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Posts Tagged ‘British customs’

I love to listen to Fresh Air when I am walking my dog. On March 13, I had a most delightful listen when Terry Gross interviewed Lucy Worsley, the author of If Walls Could Talk: An intimate History of the Home. This interview came almost a year after the book was introduced in the UK. The video series was also shown on BBC last fall. As is often the case, I am among the last to know.

I listened to Terry’s interview with Lucy and was mesmerized. First, a bit about Ms. Worsley and her work:

Lucy Worsley works as the chief curator in several palatial buildings in London, including Kensington Palace, Hampton Court Palace and the Tower of London. In contrast, she lives in what she calls a “normal, boring modern flat.”

The differences between her home and her workplace inspired Worsley to research the history of the home, which she details in her new book If Walls Could Talk. The book answers questions like: Why did the flushing toilet take two centuries to catch on? Why were kitchens cut off from the rest of a home? And did strangers really share beds as recently as a century ago? (Yes, they did.) – If Walls Could Talk

This video provides a perfect introduction to the book:

In Austenonly, Julie Wakefield discusses the evolution of the kitchen.  Click here to read her excellent post, The Georgian Kitchen.

I was struck by the evolution of the bedroom. Until quite recently in historic terms, there were not enough rooms in a house to provide a separate room for sleeping. The bedroom was a crowded and semi-public space. A bed was for sleeping; people had sex elsewhere.  In medieval times, the family often shared their bedroom with people they did not know. It wasn’t until Georgian times that a couple began to expect privacy as they slept. Even then, children were expected to share a bed.

18th century woodcut of a bundling couple.

Parents were realistic about the hot blood coursing through a courting couple’s veins and their need to be together.  Considering that a couple could not marry until they could afford to set up house, the average bride and groom to be had to wait years before they were wedded. Bundling was considered a sensible alternative to an amorous man and woman going off to a shed or field to follow their biological instincts. It was a custom followed by the lower levels (certainly not by the upper classes, where a woman’s chaste reputation was highly prized) and practiced in rural areas of England through the 18th century.

The practice was called “bundling” because the young man and young lady were each fully clothed, each had a separate set of linens, and the couple was usually separated by a board or bolster. Since all was done openly, with family members often helping the young woman by knotting her securely in her clothes, it was assumed that such courtships would remain chaste; and, quite often, they did.

But, youngsters then were no different from youngsters today, and temptation was not always fully resisted. As the numbers of premarital pregnancies rose in the 18th century, some people maintained that bundling was at least partially to blame. And, as homes were gradually being equipped with improved lighting, parlor stoves, and comfortable furniture, bundling gradually faded from practice. By the early 1800’s only couples in the most remote rural areas were still courting beneath a quilt. – The Curious Courtship Practice Known as Bundling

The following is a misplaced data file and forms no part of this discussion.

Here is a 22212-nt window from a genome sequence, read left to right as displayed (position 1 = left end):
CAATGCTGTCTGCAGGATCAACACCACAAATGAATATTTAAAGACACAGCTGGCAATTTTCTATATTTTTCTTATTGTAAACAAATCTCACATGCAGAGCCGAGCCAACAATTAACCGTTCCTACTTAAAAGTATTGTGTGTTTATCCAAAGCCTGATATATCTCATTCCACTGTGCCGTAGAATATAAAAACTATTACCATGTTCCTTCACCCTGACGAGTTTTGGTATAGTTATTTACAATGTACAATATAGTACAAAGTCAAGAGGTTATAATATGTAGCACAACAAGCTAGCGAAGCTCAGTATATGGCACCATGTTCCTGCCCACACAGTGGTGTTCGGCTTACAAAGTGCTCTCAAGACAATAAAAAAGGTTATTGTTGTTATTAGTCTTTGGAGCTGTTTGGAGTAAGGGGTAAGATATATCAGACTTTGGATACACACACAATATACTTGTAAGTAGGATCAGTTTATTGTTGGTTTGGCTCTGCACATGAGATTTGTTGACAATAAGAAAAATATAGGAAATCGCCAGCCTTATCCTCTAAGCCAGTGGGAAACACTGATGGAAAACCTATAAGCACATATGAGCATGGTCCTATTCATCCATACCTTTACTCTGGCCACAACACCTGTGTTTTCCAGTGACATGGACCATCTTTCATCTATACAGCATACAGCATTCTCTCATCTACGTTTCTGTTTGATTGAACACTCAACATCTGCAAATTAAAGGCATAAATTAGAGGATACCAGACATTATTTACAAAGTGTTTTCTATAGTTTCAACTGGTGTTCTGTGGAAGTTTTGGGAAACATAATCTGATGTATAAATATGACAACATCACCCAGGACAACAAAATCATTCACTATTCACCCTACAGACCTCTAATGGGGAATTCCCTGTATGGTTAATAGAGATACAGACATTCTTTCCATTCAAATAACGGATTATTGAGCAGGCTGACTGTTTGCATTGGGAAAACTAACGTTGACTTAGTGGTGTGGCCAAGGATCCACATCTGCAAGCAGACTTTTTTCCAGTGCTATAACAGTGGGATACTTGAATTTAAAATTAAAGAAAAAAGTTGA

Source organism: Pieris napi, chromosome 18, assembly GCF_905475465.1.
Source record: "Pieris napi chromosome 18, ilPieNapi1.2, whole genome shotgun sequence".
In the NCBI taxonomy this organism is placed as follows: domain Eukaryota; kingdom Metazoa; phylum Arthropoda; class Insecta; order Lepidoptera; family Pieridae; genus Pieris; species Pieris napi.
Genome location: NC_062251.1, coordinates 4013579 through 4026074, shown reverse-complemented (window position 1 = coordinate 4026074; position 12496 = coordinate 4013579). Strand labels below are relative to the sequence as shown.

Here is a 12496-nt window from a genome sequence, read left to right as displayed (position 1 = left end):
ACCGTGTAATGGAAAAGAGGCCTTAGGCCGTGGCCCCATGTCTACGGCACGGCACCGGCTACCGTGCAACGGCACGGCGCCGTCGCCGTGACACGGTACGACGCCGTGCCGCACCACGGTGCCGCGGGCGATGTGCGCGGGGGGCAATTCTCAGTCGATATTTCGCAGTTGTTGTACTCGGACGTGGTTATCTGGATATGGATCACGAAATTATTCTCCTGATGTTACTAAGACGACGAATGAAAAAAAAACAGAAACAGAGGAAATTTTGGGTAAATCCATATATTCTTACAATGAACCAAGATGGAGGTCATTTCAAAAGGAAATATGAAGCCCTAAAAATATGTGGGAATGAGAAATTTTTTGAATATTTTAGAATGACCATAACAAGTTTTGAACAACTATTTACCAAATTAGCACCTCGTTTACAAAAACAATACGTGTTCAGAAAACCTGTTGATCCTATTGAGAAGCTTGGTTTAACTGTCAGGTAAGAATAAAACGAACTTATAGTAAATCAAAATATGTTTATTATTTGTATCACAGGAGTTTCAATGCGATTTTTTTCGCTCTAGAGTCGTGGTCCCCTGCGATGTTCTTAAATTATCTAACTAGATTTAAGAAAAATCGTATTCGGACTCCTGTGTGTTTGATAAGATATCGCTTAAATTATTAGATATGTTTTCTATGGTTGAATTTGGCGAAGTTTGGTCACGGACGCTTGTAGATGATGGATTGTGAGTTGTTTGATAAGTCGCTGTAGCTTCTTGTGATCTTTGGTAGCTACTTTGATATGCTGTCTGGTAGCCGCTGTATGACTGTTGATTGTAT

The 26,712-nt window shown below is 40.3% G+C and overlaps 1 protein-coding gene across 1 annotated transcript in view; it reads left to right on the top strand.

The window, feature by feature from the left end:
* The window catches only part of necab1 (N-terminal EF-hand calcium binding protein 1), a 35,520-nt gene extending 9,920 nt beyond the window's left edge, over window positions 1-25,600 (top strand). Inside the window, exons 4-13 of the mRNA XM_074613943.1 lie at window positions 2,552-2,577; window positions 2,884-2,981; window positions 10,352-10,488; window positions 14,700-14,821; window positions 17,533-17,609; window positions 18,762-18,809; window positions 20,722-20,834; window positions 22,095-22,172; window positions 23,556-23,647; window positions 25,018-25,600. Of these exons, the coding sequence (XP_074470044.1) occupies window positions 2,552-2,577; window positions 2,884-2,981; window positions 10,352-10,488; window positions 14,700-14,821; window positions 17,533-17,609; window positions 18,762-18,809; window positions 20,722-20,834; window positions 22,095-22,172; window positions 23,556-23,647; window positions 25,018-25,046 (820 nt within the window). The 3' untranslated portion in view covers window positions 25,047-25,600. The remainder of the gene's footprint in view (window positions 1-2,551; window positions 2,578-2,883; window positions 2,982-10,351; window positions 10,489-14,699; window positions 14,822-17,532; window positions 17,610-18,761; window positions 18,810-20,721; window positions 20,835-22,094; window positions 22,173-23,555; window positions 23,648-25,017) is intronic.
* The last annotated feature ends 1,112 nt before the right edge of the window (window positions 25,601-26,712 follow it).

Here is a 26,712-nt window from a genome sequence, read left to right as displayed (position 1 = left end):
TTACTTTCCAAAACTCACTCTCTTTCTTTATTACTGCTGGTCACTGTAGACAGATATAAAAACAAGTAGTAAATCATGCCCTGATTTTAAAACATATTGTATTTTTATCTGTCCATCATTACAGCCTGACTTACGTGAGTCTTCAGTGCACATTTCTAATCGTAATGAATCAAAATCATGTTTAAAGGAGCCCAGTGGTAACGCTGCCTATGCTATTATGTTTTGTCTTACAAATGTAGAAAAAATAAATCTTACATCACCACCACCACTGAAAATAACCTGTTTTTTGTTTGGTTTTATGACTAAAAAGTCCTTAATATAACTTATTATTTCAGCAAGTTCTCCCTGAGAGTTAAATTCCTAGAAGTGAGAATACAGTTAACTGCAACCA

A bundling couple. He lies on top of the bed, she is under the covers. Image @History.org

After a night spent in bed together, the young couple did not have to marry (unless the woman somehow became pregnant). Bundling was a way of getting to know each other better and to see if they were compatible. Ms. Worsley identified the practice as a level of supervision by the family. This practice was not fool-proof, however.

Although sex was theoretically not involved, the practice coincided with a huge increase in premarital pregnancy. By the end of the century, 1/3 of all brides were pregnant by the time they reached the altar: The History of Courtship

Image @Fresh Vintage. Bundling was practiced in the U.S. a long time after the custom died in the U.K. Click on image to enlarge.

As a means of saving money, travelers would opt to share a bed. In some inns, a bundling board was used to separate the strangers. This poem describes bundling in quite some detail. In the U.S., the Amish and Mennonites practiced bundling well into the 20th century and, it is said, even today.

THE BUNDLING BAG
Where might young lovers better be,
Than right at home in bed?
Some giddy youth might care disdain,
And occasionally break the enchanted chain;
But most kept faith, ’tis said.
Some folks think it quite a risk,
But others make calm reflection:
We have men as husbands for our girls to get,
That they then might have naught to fret.
So few youngsters raised objection.
The bundling bag was just the thing
For young folks “on the go;”
It made matters safe, for man and maid;
Old folks retired, quite unafraid.
All these things are truly so. – Little Known Facts about Bundling in the New World, by A. Monroe Aurand, Jr.

Lucy Worsley

More on the topic: If you are as fascinated with this topic as I am, click on the links below to learn more about this custom in both Great Britain and the U.S.

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Tea is always served by the host/hostess or a friend, never by servants. Tea is never poured out, then passed several cups at a time, the way coffee may be, because it cools very quickly. Instead, it is always taken by the guest directly from the hands of the pourer.” – Etiquette Scholar